We’re talking about lead exposure that will have an ever-lasting consequence on both your health and kids’ health. Kids are especially vulnerable, with exposure meaning many bad things. It includes developmental delays.

When that’s been said, you should also know that just because you don’t end up getting a fine either now or within the next year. There’s no way to know whether the EPA decides that Santa is coming to town next year.

With him, he brings a whole bunch of RRP fines to anyone who hasn’t been able to follow the rules that they explicitly put out.

Ho, ho, ho. Your Christmas just got a lot gloomier.

There are cities across the United States now. It is becoming ever more frequent that landlords are additionally being targeted. This is when they haven’t lived up to the state’s or the EPA’s requirements. There has been a lot of additional focus on ensuring that people aren’t exposed to this evil material.

Although the initial RRP rules were instituted in 2008 and later revised in 2010, it is not something that you can ignore.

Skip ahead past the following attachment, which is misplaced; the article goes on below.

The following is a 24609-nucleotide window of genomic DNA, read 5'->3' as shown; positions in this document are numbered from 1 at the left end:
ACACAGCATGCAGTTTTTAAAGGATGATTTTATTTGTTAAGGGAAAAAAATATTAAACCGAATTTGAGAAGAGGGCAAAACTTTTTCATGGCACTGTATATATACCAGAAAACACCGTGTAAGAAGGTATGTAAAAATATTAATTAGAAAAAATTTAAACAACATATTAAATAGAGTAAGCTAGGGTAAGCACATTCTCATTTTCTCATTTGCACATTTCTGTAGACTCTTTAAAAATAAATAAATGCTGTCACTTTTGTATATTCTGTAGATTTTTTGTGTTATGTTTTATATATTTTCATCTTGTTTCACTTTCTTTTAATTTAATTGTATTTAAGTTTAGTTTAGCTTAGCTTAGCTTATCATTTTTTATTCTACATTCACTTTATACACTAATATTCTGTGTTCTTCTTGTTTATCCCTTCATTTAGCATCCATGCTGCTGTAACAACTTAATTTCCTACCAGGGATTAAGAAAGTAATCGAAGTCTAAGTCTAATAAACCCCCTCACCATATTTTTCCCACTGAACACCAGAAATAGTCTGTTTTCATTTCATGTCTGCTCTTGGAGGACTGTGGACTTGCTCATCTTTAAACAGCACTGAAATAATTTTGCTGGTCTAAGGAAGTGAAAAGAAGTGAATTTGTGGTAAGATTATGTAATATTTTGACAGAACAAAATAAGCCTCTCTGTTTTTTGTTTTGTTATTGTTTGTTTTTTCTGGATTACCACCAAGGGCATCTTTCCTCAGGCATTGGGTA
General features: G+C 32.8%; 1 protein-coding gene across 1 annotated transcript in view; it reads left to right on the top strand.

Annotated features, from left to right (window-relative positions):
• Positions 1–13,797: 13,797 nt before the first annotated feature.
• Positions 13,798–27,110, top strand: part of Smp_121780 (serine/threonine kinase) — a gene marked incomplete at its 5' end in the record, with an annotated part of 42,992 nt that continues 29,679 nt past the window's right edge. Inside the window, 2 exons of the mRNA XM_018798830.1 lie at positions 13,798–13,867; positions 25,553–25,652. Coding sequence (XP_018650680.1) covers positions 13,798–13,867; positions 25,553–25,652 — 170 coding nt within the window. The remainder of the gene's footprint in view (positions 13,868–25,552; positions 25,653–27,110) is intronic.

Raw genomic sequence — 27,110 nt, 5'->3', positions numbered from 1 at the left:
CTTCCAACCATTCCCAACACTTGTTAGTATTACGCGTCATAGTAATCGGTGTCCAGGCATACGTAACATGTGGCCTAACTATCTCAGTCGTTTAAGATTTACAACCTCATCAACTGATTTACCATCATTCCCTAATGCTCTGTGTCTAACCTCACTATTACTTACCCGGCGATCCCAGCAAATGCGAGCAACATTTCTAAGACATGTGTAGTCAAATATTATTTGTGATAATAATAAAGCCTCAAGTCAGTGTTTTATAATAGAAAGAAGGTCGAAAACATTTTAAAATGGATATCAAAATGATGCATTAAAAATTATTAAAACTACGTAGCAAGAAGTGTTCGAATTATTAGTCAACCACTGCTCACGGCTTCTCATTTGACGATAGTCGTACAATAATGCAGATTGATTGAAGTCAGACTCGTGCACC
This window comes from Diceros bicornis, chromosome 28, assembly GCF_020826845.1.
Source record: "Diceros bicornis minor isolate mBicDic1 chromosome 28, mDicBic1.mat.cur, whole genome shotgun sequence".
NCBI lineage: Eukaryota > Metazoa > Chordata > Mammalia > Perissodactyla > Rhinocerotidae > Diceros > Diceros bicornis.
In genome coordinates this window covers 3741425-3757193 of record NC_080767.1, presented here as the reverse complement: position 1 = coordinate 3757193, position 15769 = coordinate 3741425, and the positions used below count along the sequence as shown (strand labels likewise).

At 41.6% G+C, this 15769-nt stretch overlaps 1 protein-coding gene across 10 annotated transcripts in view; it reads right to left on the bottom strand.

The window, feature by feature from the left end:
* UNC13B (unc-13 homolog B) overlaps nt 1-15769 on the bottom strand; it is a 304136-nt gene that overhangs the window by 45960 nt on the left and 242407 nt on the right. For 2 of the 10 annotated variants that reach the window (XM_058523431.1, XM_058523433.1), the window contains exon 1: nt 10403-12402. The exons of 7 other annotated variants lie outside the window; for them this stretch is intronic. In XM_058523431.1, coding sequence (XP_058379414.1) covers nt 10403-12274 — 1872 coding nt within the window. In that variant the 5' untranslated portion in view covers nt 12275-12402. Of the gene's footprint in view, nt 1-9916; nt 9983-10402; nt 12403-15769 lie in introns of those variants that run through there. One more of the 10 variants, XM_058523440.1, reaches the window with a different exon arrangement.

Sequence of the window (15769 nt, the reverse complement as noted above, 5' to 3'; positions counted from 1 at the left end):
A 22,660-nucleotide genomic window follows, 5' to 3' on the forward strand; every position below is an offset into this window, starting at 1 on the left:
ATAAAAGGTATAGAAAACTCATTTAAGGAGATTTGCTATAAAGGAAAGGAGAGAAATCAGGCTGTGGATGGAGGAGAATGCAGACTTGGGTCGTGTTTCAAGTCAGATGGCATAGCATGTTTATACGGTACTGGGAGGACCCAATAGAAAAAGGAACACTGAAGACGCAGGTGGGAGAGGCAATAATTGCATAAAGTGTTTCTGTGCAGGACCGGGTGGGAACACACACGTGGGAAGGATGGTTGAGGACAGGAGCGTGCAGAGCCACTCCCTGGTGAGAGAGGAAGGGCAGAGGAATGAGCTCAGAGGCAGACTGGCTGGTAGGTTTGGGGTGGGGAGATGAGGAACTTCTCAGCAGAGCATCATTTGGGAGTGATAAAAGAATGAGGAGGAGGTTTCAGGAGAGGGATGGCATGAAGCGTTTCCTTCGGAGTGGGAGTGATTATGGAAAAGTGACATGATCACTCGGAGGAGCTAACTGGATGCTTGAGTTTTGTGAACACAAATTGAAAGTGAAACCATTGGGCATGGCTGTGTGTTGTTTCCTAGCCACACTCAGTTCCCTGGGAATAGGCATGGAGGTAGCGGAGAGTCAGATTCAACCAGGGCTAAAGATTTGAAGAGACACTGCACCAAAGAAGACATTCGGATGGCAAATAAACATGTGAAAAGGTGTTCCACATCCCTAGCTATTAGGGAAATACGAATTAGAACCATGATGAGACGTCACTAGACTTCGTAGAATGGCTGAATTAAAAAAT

It may seem like a long time ago. Still, the reality is that there are a lot of cities that are just now starting to take significantly stronger stances on the topic of lead paint.

Perhaps they were previously unaware of the consequences that it would have. It has just become too big of an issue to ignore with everything going on.

The material was initially added to paint because it significantly helps with durability, among other things.

It may also mean that there were many years following the institution of the ban where paint may have previously been in good condition. 40 years later, the reality is a little bit different.